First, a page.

The day — whose tenor resembles that of Tisha B’Av for Jews (about the destruction of the ancient temples in Jerusalem), or April 24 for Armenians (Genocide Remembrance Day) — will probably be with us for a long while. For some of us, it’s a necessary ritual; for others, it’s a grimly meaningful way to draw attention to prejudice, dating violence, risky sex work and a culture and legal framework that too often blame the victims. We can take this occasion to lament each year until a year comes when there’s nothing to lament; we will need it until all of us, all trans people, are safe.
Yet there’s something wrong when our best-known (as such things go) holiday is a day for mourning our dead. (There’s also a Transgender Day of Visibility, in late March, meant to inspire trans activism in general, and a New-York-centric Trans Day of Action, in late June.)
Each Nov. 20, closeted adults, newly out kids and parents and teachers unsure how and whether to accept and nurture those kids, encounter transgender identities largely as a source of death, violence and tragedy.
Those kids and those adults need to see, very specifically, trans fulfillment and trans joy, as well. And in 2019 we can: In Hollywood, with careers like those of the actors Laverne Cox (“Orange is the New Black”) and Nicole Maines (“Supergirl”); in publishing, with new flights of novelistic success by authors like Kacen Callender, Charlie Jane Anders, Rachel Gold, April Daniels, Jordy Rosenberg; and in politics, with trans legislators like Lisa Bunker, in the New Hampshire House of Representatives, and Danica Roem, who this month won reelection to the Virginia General Assembly by a margin of 14 percentage points.
Roem has already tweeted about Trans Day of Remembrance this year, spotlighting the Rockville, Md., victim Keyonna Blakeney, who was killed in 2016: “We are not expendable,” Roem declared. “And we are not going away.”
One of my favorite pictures of trans life — not that any one picture would suffice — is an online cartoon called “énouement,” by Samantha Richardson. In it, a sandy-haired woman, presumably Richardson, visits a child or a tween with a boy’s haircut, nearly asleep in a room with a “Dark Crystal” poster, stuffed dinosaurs and “X-Men” comics. “I know how sad you are,” the adult woman says. “I know how you cry yourself to sleep some nights. I know how angry you feel. How scared.”
Then she tells the child about the future, which will include: a mission to Portugal; plenty of dungeons and dragons; a taste for green beans (“if they’re not canned”), falling in love.
“You’re going to be happy in your own strange way,” the woman says, sitting on the child’s bed in the dark. “Even with all that, our secret is just going to keep on hurting until the day comes when it hurts just too much to keep it anymore. But it doesn’t get us. … We finally get to tell them who we are, and they still love us so, so much.”
The next panel shows, instead of that dim bedroom, the Earth seen from space, with bright white sunlight over blue clouds. She concludes: “I don’t have the words to tell you how beautiful it is.”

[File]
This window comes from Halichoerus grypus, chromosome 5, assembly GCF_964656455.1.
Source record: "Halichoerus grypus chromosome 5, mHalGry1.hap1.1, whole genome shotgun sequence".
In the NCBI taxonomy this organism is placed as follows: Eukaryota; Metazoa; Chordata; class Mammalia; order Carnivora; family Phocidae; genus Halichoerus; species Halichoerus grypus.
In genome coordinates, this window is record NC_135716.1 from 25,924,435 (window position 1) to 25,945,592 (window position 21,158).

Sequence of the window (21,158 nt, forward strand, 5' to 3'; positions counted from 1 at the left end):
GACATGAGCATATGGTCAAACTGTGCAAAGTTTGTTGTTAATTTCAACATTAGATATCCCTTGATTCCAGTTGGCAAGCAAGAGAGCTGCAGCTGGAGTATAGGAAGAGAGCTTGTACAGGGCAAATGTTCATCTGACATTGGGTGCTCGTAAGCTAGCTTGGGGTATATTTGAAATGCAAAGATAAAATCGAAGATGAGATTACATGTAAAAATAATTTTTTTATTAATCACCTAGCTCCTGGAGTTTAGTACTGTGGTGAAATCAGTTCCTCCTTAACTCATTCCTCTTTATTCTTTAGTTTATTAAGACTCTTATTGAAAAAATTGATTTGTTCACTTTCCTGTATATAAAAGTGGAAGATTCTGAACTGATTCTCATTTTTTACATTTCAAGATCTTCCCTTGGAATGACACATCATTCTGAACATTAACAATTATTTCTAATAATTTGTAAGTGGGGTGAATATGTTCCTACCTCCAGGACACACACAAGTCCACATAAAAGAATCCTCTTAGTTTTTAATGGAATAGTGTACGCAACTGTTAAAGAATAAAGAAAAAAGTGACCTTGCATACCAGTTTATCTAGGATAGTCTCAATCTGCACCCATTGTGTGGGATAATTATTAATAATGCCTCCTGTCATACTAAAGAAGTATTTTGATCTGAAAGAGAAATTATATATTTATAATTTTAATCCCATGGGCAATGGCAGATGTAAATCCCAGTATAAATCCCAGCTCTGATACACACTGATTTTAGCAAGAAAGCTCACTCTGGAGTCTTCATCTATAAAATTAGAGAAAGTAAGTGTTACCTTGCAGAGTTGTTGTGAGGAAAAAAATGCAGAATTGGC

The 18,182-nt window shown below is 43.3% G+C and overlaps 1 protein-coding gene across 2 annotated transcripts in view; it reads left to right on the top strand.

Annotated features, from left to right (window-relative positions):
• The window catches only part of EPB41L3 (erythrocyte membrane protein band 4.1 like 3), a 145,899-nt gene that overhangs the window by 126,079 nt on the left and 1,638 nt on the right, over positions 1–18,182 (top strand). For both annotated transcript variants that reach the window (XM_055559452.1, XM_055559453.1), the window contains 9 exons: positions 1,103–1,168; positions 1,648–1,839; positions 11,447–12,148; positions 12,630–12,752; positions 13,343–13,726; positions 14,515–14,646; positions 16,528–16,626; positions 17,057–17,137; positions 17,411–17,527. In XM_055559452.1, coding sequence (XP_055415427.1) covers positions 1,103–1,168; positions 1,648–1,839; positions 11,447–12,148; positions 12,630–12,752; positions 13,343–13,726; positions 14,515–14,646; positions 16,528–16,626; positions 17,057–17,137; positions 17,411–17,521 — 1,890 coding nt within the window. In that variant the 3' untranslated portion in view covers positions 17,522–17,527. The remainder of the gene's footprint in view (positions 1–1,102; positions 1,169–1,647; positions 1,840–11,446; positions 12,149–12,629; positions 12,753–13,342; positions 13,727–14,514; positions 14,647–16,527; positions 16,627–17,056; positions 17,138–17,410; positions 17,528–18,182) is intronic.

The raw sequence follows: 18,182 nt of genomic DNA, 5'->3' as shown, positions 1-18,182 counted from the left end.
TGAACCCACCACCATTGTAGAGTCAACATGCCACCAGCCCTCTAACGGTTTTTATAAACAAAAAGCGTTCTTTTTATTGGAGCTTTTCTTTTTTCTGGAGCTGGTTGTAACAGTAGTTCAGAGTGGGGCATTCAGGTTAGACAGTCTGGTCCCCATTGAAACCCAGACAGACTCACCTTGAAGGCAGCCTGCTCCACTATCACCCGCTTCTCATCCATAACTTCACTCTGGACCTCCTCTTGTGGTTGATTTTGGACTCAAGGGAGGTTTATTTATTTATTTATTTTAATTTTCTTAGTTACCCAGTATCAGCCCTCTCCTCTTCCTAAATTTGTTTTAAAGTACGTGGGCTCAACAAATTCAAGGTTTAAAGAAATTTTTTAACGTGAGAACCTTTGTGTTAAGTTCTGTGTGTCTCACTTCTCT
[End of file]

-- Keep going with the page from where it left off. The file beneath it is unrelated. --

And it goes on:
Of course, the woman is the child, grown up; of course (she says, lifting a green stuffed T. rex), “We still like dinosaurs.” Unlike the dinosaurs, the child survived and flourished. Her trans life was not defined by her ongoing pain, even though the pain was real. As much as we need to see urgent social injustice, as much as we need to commemorate our dead, we need to see more trans stories like that one, where the joy is real, and trans lives are valid, and we can be loved, both before and after we tell the rest of the world about who we are. “Énoument,” a term apparently coined by an anonymous blogger, denotes the feeling of seeing the future, of knowing how things turn out. Trans readers in 2019, especially those who feel isolated or unable to come out, need to see how things can turn out well.
We also need to share stories like “énouement” (and stories like those of the novelists I mentioned earlier: Callender, Gold, Daniels and more) because they are often not only about us and by us, but for us.
So many occasions for mourning, or celebration, or legislation are very properly occasions where everyone and anyone can see. On those occasions, we may tell stories that we urgently need cisgender (non-trans) people to hear: stories about urgent public policy needs, such as safe places for runaways, rules to discourage employment discrimination, access to medication, better law enforcement. In telling those stories we may end up, inadvertently, defining ourselves by our suffering, by those who hate us, by our unmet needs.
But trans joy is real, and trans people need to see it. Jews mourn on Tisha B’Av. But we also celebrate Purim, and Simcha Torah and Sukkot, days of deliverance, achievement and communal nourishment. Trans people (along with everybody else who identifies as LGBTQ) have Pride Week in June, and a lesser-known Visibility Day in March, and that’s certainly something. But to help each other become our best selves, to feel seen, we need to write (and draw and sing and code) not only for visibility to the wider world but also, specifically, for one another: We need to share both our sorrow and our énouement, even our euphoria, the sense of knowing you’re who you’re supposed to be, of feeling at home in your body at long last. I hope we can save a day for that.